The next few days figure to be pretty critical in determining where things go with Kam Chancellor and the Seahawks this season.

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Asked Monday during a radio interview on ESPN 710 Seattle if there was a deadline for holdout strong safety Kam Chancellor to return, Seattle coach Pete Carroll said no.

If there is at least something of a key period for Chancellor to be able to play in the regular season opener against the St. Louis Rams, however, it may be the next 24-48 hours.

Teams install their gameplans during the Wednesday and Thursday practices of a normal NFL gameweek (meaning, the game on Sunday) with the coaches usually preparing those plans on Monday and Tuesday.

While Chancellor may be the rare kind of player who could just show up and play, you’d think the Seahawks would pretty much need to know by Wednesday if Chancellor is going to be around. Recall that Carroll said in that same interview that “this is a big week to see where we are.”

Which, of course, makes it sort of interesting that ESPN published a story this morning indicating a bleak outlook for Chancellor’s return and quoting a team source saying “it’s a lose-lose for him.” The story also quotes an unnamed player saying the team thinks Chancellor may not be back all year.

But if the team is making a last-ditch effort behind-the-scenes to get Chancellor back into the fold, what the Seahawks apparently are not doing is veering from their stance of not altering his contract. The team has stated it will not renegotiate Chancellor’s deal largely because they do not want to set a precedent of redoing contracts with more than a year remaining — Chancellor’s has three. The team also feels it is a fair contract, with Chancellor being paid $4.55 million this season as part of what was a $28 million, four-year extension he signed in April, 2013.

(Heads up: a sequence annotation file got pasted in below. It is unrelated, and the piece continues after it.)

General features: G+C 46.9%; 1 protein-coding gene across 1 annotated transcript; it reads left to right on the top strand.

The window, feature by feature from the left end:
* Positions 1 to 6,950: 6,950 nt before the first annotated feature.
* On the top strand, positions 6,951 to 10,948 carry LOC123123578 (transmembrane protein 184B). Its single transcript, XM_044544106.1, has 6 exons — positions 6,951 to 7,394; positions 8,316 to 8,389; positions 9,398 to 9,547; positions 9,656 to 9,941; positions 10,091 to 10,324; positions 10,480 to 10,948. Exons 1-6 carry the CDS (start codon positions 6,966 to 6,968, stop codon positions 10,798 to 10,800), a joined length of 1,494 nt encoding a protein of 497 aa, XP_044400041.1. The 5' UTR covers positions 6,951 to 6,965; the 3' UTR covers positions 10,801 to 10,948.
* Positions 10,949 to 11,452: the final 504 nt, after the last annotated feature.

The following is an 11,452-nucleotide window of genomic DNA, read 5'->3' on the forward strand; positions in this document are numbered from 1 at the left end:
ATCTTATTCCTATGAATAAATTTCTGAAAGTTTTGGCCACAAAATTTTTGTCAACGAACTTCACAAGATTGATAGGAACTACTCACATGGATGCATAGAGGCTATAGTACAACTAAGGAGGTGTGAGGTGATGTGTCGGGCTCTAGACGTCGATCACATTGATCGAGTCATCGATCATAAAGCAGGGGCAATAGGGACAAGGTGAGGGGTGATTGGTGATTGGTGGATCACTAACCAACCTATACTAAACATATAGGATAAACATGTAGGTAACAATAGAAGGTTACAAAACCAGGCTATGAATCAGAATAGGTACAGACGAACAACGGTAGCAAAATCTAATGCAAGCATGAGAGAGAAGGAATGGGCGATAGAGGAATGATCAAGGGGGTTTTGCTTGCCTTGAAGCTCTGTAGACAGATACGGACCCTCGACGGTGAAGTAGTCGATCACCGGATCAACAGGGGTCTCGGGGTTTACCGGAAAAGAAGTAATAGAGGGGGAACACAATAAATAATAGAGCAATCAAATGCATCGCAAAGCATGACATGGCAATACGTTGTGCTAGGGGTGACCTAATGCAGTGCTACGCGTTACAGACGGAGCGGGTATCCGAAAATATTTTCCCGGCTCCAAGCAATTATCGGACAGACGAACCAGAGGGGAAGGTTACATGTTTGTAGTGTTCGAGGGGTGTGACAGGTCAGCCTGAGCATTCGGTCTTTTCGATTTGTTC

While OvertheCap.com lists that eighth among safeties this season, Chancellor’s salary is basically tied for the most to a strong safety, essentially even with Miami’s Reshad Jones.

One league source told the Times that the Seahawks have let Chancellor know that they would drop many of the fines he has incurred to this point —more than $1 million when you add up the $30,000 daily fine during camp and being able to recoup up to $250,000 of his signing bonus — but that Chancellor rejected that. Chancellor and his agent, a source said, “have dug in.” Chancellor reportedly wants, at the least, for some of his future base salaries — $5.1 million in 2016 and $6.8 million in 2017 — to be guaranteed.

What the Seahawks have also publicly stated, through the comments of Carroll on Monday, is that they have no interest in trading Chancellor. Carroll, recall, said some teams have called the Seahawks to inquire about Chancellor but that “we’re really not interested in talking to them about that, so we don’t.”